I wont mince words here: The MD-300B is an enjoyable, refined, and wholly musical amplifier. Laying Clarence Carters "G-Spot" on the turntable, (from Have You Met Clarence Carter .Yet [Ichiban ICH-1141]), the most compelling quality of the MD-300B became immediately apparent -- bass and midbass lines that were quick, taut, and steered their way in and out of a transient with a litheness more commonly associated with solid-state amplifiers. I cant tell you that the IITC circuit was responsible for this, as I have no way of knowing what the amp would sound like without it. I can tell you that the speed and agility in the lower octaves were uncommonly good, and uncommon for most any SET design Ive heard. The extension was a little foreshortened, but not by much, and certainly not as much subjectively as the 40Hz low-frequency specification would imply. What was there was expertly articulated and had a good sense of weight.
The foundation laid by the bass lines accounts for another of the most endearing qualities of this amplifier: the superb pace and rhythm that set my foot tapping on every recording I played. If youre an analog aficionado, you know what I mean when I discuss the rhythm and pace that seem endemic to most British-built turntables. Thats what I kept thinking of when listening to this amp: rhythmic vitality, or a superb ability to present the full scale of dynamics with proper relationship, speed, and definition. This is not to suggest that other sonic parameters were left wanting, only that this particular trait stood out from the rest of the pack.
Up next was Phil Collins "Another Day In Paradise" (Phil Collins Hits [Atlantic 83139-2]). This recording can be a bit on the harsh side, and the Wavac MD-300B did nothing to mask it. It didnt make it worse by any means, but it spent no time sugar-coating it either. Do you want an amp that makes every recording sound good, or an amplifier that is true to the source? Ill opt for the latter, and the MD-300B served its role quite adeptly in that regard. An amplifier that arrives at a pleasant sound by masking resolution may be alluring at the outset, but quickly becomes boring and uninvolving. While not the most resolving amplifier Ive heard, the MD-300B strikes a nice balance between a faithful reproduction of all the notes, yet spares you from the hyper-detailed, sonic-spectacular kind of sound that I find as quickly tiring as the sound of an amplifier that sweetens things unnaturally.
"Hello Darkness," from Ric Ocaseks This Side of Paradise [Geffen 24098-2] is a piece that only brain-damaged hard rockers can enjoy. Maybe thats why I like it so much. More than anything, it revealed the dynamic capabilities from both micro and macro standpoints. Any amplifier that has the schwing must be good at the microdynamic thing by default, so as youve already read, the MD-300B has it. In spades. Macrodynamics were also good, but quite dependent on the speaker load presented to the amp. Here, I could get the Wavac to run out of steam on the Coincidents, but only at pretty high listening levels. Throw the Köchels in, however, and macrodynamics were of Memorex-commercial quality, even at stupid-loud levels. Do I have to say that speaker selection is critical when considering a low-powered SET amp? Good -- I thought not.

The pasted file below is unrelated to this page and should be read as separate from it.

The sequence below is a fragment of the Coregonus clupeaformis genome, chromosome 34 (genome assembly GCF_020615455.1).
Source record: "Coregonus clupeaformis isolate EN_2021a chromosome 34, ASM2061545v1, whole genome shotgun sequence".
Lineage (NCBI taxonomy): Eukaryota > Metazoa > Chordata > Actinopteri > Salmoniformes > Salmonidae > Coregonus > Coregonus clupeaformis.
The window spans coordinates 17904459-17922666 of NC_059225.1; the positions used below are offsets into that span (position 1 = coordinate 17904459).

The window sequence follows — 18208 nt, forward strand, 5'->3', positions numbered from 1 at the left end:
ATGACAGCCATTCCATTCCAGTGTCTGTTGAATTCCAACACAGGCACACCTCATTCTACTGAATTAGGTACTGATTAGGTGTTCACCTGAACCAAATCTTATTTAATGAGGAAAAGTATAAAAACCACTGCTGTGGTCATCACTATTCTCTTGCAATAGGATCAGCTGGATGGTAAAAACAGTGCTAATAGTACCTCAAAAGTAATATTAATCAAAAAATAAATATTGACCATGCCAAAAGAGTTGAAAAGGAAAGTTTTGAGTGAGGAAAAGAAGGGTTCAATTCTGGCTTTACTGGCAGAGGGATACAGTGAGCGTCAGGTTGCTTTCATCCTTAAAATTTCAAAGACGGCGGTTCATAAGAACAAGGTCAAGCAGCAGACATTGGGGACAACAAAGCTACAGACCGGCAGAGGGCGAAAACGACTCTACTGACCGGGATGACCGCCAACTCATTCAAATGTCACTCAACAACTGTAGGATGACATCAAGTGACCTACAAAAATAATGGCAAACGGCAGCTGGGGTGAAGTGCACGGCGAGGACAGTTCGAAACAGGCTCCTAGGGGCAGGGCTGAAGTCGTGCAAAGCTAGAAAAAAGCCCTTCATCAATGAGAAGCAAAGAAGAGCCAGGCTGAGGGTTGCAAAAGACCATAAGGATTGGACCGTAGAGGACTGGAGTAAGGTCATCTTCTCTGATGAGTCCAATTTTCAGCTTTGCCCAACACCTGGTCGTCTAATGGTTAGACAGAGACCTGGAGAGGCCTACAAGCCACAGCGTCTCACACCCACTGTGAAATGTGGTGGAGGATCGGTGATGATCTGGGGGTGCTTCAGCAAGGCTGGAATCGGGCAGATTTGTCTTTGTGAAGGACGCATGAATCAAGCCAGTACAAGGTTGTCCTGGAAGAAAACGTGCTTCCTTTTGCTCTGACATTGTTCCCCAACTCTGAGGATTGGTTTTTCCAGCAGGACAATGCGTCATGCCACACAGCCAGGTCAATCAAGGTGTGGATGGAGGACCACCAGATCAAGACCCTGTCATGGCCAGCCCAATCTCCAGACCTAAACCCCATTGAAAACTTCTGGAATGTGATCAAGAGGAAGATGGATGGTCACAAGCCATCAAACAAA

Dvoraks Slavonic Dances, as performed by the Czech Philharmonic Orchestra [Denon C37-7491] provided a nice window into the MD-300Bs ability to deal with string tone and complex harmonics. Strings came across quite nicely, with the proper amount of bite and rosin-on-string reproduction. Again, I noted some slight foreshortening of extension in bass lines, but only from a critical, reviewer-nerd-with pen-in-hand standpoint. Brass instruments were nicely defined, with excellent pitch definition and impressive dynamic contrasts. Overall, the MD-300B was excellent at doing what many SET amps do so well: reproduce the fine harmonic detail, structure, and natural development (and decay) of every note. This is where you hit the fork in the road between SETs and most solid-state amplifiers, in my experience. Where the Wavac breaks the mold, however, is in its ability to provide those special qualities without sweetening and/or adding euphonic colorations to the sound. I really hate to say it sounds more like real music because I know youre tired of hearing that old, worn-out phrase, but Im going to say it anyway. Sorry. And further, if the midrange is the home-field advantage of SETs, then Id have to say that the other team didnt even show up when the MD-300B hosted the game. The Wavac amp is so very enjoyable and natural in this regard that it clearly rises above most other SET amps Ive had experience with.